[OUTLOOK]Korean film in the spotlightLast Sunday morning, I rushed to the computer as soon as I woke up to find the results of the Cannes Film Festival. The news that “Old Boy” had won the Grand Prix popped up as soon as I logged on. I was momentarily awestruck. It was as if I’d opened the door to find a welcome guest standing at my doorstep. It was a different joy than what I felt when I heard that “Chihwaseon” and “Oasis” had won the best director prizes in the 2002 Cannes Festival and 2003 Berlin Film Festival respectively.
When I heard that Im Kwon-taek, a master and craftsman extraordinaire of Korean movies, finally had entered the competition for the Cannes Film Festival with “Chunhyang” after making more than 90 movies, the word “finally” came into my mind. It seems only yesterday that I’d felt an ambiguous resentment and emotion for the Western movie industry and their grand festivals. Now, a young director named Park Chan-wook with five movies to his name brings wonderful news.
It was unbelievable that a Korean movie had won the Grand Prix, the second-highest prize at the Cannes Film Festival, one of the three major film festivals in the world. What made the news even more interesting was that “Old Boy” is a suspense thriller, a “general” movie genre, not a movie with a Korean theme defined by Asian emotions. In some ways, the movie’s Grand Prix is concrete testimony of the amazing progress of the Korean movie industry.
Its entry into foreign markets and rising export sales first started by “Swiri.” The achievements of directors such as Im Kwon-taek, Lee Chang-dong and Kim Ki-duk in foreign film festivals and the new commercial competitiveness that let Korean movies take over half of the domestic market are some of the welcome aspects of our movie industry today.
The first Korean movie to be presented at the Cannes Film Festival was the director Lee Doo-yong’s movie “Moulleya, Moulleya” which was invited as a non-competition movie in 1984. But the achievements of Korean movies at foreign film festivals that started with Lee Doo-young and Lee Jang-ho and resulted in a Best Actress Award in the Venice Film Festival for “The Surrogate Women” felt strange to the insiders of the Korean movie industry, who were disillusioned by the oppressive movie laws and policies under the military regimes. Without a clear sense of identity or self-confidence, the news from abroad was something unfamiliar and alien.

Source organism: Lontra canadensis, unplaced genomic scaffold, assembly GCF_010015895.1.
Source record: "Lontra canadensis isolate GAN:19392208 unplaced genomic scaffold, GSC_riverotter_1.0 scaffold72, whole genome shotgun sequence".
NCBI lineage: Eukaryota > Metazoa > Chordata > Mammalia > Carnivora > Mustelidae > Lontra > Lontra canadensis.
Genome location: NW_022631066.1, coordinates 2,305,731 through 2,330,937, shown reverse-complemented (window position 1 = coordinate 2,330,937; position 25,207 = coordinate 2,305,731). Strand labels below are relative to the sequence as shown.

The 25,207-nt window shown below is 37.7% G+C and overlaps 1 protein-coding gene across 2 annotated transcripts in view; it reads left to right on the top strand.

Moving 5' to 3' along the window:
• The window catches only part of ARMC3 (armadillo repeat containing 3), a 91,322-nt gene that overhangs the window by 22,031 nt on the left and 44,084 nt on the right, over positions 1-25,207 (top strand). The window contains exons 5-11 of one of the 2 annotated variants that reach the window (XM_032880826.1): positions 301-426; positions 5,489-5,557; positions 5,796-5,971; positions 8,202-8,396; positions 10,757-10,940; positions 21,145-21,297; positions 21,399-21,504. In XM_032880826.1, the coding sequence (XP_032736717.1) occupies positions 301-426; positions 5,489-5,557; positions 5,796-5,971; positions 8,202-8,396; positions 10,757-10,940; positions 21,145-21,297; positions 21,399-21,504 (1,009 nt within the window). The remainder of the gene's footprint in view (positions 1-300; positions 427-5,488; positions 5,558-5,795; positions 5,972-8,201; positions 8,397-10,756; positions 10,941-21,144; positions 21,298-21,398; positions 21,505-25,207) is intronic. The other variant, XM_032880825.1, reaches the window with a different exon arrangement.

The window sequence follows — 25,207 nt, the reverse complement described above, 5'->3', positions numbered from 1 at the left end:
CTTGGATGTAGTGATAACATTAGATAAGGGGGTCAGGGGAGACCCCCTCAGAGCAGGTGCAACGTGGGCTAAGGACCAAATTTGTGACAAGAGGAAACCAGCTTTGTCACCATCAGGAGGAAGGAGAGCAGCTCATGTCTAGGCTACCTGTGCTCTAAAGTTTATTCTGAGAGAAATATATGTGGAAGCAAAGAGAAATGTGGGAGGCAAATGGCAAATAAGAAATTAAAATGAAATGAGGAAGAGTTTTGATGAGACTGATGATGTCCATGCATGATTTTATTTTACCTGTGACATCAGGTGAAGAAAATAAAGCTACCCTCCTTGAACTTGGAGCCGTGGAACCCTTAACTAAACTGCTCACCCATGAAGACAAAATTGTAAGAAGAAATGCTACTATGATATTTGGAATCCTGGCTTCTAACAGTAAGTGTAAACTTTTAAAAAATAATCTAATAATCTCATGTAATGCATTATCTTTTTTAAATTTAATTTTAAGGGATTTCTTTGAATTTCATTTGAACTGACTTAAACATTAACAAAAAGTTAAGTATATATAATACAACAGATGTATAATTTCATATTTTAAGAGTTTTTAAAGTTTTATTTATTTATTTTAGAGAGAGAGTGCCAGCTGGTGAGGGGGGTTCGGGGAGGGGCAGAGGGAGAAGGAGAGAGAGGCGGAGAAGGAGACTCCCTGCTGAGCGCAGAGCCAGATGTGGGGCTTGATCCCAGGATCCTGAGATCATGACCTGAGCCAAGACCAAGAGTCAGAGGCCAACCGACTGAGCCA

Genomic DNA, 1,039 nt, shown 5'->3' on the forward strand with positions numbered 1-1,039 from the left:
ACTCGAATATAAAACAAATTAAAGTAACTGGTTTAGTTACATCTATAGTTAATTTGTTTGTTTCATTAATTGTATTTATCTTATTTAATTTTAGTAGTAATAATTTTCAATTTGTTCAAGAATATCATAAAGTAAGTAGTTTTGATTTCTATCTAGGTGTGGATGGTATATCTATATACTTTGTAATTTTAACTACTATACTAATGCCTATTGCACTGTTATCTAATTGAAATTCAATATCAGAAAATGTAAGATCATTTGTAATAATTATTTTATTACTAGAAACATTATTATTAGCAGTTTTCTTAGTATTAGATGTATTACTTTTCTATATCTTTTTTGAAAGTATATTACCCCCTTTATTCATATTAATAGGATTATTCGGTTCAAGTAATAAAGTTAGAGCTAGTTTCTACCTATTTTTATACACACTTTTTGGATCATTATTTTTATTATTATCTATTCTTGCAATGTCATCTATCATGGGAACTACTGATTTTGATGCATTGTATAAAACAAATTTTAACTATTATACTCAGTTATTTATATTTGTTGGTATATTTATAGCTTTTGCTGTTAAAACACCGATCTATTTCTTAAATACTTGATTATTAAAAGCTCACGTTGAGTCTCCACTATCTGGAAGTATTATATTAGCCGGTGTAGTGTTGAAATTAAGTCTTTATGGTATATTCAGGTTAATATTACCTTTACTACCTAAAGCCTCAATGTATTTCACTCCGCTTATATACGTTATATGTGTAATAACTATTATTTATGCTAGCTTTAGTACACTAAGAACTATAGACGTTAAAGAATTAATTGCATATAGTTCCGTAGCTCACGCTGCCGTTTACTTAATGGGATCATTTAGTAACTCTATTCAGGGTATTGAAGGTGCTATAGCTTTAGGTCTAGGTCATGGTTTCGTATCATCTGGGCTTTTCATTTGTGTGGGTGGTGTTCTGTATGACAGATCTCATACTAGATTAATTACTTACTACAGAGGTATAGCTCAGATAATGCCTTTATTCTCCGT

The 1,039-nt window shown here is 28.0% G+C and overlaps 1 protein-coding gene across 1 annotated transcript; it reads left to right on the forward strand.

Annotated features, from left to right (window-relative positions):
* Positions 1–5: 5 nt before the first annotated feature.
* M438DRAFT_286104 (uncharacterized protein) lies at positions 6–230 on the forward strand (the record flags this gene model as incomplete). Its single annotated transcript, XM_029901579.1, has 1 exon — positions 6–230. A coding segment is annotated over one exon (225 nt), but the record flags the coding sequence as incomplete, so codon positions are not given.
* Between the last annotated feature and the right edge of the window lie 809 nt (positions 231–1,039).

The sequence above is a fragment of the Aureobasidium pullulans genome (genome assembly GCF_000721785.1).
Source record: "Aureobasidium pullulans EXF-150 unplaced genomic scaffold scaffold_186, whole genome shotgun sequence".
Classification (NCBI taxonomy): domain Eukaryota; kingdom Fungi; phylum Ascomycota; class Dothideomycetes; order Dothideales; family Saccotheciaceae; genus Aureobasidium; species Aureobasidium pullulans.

Now the Korean movie industry has reached a stage where it is sure of itself. In the past, Japan, Hong Kong, Taiwan and Iran were the darlings of the international film festivals among Asian moviemakers. Now, it is Korea’s turn. I, for one, believe that we are ready to meet this challenge with even more quality and quantity than those countries were.
I attended the Berlin Film Festival in 2001 as one of the production staff when “Joint Security Area” was invited to compete in the festival. The first day in Berlin, after we arrived at our hotel and unpacked, I went over the pamphlet given me by the festival organizers. Some of the directors of the 20 movies competing in the festival had impressive filmographies that covered pages. The director Park Chan-wook only had two movies to his name. Three years later, the young generation of Korean movies represented by Park Chan-wook has not only proved the commercial vitality of Korean movies but gained aesthetic appreciation from international film festivals.
It was indeed a wonderful weekend for any insider of the movie industry to see a Korean movie acknowledged by the world film community.
* The writer is the representative director of Myung Films. Translation by the JoongAng Daily staff.
by Shim Jae-myung